Sherry Rehman will go to the White House on Jan 18 to present her credentials. — AP Photo

WASHINGTON: Pakistan's ambassador-designate Sherry Rehman arrived in the US capital on Saturday to represent her country in an environment that has turned from friendly to hostile in less than a year.

On Friday afternoon, the US State Department, which looks after America's relations with other nations, also noted that “Amb Rehman does indeed come at an important time”.

The department's spokesperson Victoria Nuland described US-Pakistan relations as “challenging and difficult” but assured the new envoy that the United States wanted to rebuild its relationship with Pakistan.

“We're looking forward to having her here in the United States,” Ms Nuland said. “We will, obviously, make clear to her that we consider this relationship extremely important,” she said.

“We continue to believe that the United States and Pakistan and citizens throughout the region have an interest in the closer cooperation of our countries, and particularly in defeating the threats that challenge us both, and particularly the threat from terrorism,” Ms Nuland said.

The statement, although brief, highlights the dilemma that the United States faces in defining its relationship with Pakistan. Pakistan is seen in the US as a strategically important country, particularly in the war against terror. But at the same time the Americans are reluctant to trust Islamabad.

The Obama administration, however, made a major goodwill gesture by expediting the endorsement process for Ambassador Rehman. Her papers were cleared and sent back to Islamabad in two weeks, although usually this process takes at least a month if not more.

Last week, the US administration informed Pakistan that they can arrange for Ambassador Rehman to present her credentials to President Barack Obama either on Jan 17 or 18.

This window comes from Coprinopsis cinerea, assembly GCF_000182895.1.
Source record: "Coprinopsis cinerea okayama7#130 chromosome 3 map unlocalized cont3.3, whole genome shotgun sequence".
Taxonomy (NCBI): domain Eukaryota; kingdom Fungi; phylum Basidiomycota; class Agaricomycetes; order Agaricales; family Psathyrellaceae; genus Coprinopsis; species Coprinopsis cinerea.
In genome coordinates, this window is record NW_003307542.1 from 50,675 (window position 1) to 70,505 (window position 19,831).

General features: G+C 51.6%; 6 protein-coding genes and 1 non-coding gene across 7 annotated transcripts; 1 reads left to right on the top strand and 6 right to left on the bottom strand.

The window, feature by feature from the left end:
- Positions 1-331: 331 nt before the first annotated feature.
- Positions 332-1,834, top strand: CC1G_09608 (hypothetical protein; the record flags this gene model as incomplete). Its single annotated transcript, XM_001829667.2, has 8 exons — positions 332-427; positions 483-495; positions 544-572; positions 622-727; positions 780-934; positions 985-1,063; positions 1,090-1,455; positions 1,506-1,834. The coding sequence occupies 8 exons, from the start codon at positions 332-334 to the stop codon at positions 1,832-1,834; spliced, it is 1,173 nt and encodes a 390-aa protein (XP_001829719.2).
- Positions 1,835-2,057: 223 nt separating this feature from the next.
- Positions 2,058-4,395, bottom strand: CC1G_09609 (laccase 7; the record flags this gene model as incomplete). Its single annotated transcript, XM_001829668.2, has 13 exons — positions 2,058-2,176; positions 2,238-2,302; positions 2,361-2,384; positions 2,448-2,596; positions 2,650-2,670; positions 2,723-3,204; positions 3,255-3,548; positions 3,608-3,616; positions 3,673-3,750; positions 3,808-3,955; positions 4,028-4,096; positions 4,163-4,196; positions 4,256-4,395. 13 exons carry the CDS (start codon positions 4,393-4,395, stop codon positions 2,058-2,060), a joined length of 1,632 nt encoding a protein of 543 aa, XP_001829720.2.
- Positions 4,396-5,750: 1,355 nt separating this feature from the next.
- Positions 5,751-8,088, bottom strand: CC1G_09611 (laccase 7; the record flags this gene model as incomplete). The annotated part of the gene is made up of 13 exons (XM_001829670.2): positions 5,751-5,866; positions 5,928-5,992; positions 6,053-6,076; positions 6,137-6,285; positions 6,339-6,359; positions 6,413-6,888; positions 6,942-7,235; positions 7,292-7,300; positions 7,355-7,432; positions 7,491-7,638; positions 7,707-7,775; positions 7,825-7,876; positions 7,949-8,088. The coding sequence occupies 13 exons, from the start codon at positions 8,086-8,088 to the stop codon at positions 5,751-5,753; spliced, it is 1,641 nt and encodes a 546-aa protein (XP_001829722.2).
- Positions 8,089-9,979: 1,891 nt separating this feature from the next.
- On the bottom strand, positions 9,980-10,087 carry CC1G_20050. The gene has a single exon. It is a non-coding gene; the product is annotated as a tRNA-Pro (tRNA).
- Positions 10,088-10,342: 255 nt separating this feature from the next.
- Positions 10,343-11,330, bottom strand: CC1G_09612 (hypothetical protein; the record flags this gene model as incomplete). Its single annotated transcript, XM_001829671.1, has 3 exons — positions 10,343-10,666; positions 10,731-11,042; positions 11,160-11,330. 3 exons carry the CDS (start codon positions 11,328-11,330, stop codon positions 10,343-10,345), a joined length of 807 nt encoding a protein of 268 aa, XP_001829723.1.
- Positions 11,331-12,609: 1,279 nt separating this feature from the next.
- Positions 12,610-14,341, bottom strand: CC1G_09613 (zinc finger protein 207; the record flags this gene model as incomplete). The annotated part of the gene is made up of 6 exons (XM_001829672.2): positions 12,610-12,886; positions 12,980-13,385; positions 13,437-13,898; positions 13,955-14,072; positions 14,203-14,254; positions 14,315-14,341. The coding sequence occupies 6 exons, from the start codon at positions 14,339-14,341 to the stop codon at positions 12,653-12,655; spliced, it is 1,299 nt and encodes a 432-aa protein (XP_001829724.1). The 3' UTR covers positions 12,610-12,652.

Accordingly, the State Department arranged a series of meetings for her with senior US officials before she meets the president. This forced Ms Rehman to come two days before her scheduled arrival, cancelling a planned stopover in London.

She will go to the White House on Jan 18 to present her credentials, although sometimes ambassadors have to wait for months for an audience with the president.

But these goodwill gestures do not hide the problems Ambassador Rehman would face while discharging her duties in Washington.

The immediate problem that she is likely to face revolves around her predecessor, former ambassador Husain Haqqani who was forced to return to Islamabad and resign after his alleged involvement in crafting a memo that seeks US support for reining in the Pakistani military.

On Friday, the US State Department took a strong stance on this issue, urging Pakistan to ensure a fair treatment of the former Pakistani envoy and warned that “we're watching”.

The warning, however, is unlikely to scare those pursuing the so-called 'memogate' case and could add to Mr Haqqani's unpopularity at home.

And this could further vitiate an already tense environment that Ambassador Rehman as well. As a PPP leader, she will be expected to side with Mr Haqqani but as an ambassador she will have to maintain a neutral stance.

To succeed where her predecessor failed, Ms Rehman will have to make US officials believe that she enjoys the support of both civilian and military establishments.

Favouring Mr Haqqani, however, can strain her ties with the military, creating the same problems for her that her predecessor faced.

While many in the US administration liked him, they all also knew that Mr Haqqani was not in a position to fulfil the pledges he made on the military's behalf, such as in the war against terrorists.

Ambassador Rehman comes at a time when US-Pakistan relations, which began to deteriorate after the May 2 US raid on Osama bin Laden's compound, are at their lowest.

Mr Haqqani served in good times, when the United States was trying to move from a tactical relationship to a strategic partnership with Pakistan. US-Pakistan summits, conferences and seminars were common.

American officials would bring Pakistani delegations to their chambers of commerce and try to persuade their businessmen to invest in Pakistan.

Strategic dialogue would bring cabinet level officials from both sides to each other's capitals. And in Washington, Pakistani delegates would often be invited to the White House where sometimes even the president would pay a brief visit to the meeting room to greet the Pakistanis.

This allowed Mr Haqqani — and those who served before him — more room to operate. Ms Rehman will not have this luxury.